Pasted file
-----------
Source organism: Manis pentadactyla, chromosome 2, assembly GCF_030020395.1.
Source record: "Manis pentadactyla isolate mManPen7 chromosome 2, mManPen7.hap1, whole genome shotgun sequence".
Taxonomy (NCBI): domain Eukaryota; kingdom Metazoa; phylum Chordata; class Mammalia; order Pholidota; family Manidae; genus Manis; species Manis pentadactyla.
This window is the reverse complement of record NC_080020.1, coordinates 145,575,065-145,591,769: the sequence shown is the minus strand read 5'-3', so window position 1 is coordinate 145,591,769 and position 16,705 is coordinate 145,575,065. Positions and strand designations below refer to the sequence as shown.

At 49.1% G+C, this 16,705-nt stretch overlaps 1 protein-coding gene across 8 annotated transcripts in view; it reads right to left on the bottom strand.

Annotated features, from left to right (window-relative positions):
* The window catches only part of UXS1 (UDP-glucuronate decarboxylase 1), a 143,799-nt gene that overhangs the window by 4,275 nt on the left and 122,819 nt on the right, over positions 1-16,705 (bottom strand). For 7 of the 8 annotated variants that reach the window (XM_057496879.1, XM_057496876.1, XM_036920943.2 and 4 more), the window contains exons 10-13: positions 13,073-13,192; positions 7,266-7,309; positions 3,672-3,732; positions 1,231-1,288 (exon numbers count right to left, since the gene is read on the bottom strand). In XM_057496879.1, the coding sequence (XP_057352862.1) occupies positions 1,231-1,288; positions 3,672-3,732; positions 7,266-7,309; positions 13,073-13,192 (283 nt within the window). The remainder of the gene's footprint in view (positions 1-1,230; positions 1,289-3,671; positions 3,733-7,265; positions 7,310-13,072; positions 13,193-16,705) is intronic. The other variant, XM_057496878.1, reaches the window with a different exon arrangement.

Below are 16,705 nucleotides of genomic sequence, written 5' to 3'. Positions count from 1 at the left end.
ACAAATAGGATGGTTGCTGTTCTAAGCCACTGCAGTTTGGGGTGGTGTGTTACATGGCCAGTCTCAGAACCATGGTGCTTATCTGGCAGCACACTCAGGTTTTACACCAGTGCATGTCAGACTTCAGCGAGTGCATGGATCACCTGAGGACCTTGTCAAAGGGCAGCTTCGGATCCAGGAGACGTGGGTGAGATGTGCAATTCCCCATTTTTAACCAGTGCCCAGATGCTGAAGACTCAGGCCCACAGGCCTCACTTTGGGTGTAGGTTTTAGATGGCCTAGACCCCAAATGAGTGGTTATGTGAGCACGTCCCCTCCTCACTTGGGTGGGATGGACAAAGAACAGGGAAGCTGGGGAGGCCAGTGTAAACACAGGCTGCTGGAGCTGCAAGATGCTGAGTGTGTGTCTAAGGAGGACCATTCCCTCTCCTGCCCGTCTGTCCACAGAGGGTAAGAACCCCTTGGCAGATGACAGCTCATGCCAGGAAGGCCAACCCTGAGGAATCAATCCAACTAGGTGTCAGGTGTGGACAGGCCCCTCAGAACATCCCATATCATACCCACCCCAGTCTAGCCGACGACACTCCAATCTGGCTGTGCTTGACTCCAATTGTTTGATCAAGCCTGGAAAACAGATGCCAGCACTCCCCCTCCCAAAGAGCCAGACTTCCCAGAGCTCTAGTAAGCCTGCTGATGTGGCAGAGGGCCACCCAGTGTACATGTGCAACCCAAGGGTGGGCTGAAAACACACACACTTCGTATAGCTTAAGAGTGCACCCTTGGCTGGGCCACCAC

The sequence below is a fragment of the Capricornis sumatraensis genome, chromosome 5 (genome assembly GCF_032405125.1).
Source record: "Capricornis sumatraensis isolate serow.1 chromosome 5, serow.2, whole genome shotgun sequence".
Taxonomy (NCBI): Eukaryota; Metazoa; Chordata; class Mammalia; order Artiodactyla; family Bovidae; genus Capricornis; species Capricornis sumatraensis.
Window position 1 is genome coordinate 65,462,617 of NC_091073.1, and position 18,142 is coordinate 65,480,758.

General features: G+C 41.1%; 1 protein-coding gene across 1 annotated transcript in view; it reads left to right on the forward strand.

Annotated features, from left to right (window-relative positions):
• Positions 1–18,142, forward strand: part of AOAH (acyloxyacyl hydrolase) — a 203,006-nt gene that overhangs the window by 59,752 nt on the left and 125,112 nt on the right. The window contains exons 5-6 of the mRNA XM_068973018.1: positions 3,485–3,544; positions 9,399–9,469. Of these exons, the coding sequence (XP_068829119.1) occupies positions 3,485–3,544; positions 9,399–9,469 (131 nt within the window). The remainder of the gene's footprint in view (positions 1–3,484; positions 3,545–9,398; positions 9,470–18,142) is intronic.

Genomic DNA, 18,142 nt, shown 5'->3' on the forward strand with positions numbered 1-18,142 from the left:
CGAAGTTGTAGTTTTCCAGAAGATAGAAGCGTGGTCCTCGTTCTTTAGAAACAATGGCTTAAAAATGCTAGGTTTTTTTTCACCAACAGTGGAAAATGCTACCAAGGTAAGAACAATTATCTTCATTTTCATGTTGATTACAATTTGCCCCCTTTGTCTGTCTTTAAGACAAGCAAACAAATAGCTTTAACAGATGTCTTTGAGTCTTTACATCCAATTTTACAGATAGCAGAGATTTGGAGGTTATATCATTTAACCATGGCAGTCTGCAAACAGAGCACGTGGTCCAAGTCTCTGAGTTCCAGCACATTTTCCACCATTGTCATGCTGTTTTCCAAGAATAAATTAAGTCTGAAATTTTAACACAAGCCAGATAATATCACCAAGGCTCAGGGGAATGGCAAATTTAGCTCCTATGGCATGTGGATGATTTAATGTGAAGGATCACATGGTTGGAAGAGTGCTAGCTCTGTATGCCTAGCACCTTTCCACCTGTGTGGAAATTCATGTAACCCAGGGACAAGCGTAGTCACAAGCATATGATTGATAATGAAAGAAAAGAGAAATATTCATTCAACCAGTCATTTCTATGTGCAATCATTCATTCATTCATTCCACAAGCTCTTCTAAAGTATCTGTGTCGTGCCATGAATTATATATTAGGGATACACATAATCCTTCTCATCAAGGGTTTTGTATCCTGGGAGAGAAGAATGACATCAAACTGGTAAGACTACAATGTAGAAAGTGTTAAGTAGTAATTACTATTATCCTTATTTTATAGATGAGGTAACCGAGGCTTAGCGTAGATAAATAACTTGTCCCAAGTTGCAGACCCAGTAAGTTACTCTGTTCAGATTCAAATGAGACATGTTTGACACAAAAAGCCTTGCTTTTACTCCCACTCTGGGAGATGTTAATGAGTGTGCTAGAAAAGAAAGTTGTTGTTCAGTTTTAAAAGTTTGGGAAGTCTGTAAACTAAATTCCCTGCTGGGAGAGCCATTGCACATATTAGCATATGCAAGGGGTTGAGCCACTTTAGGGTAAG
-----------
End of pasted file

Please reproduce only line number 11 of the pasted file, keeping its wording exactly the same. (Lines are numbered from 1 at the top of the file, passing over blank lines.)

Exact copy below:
Source record: "Capricornis sumatraensis isolate serow.1 chromosome 5, serow.2, whole genome shotgun sequence".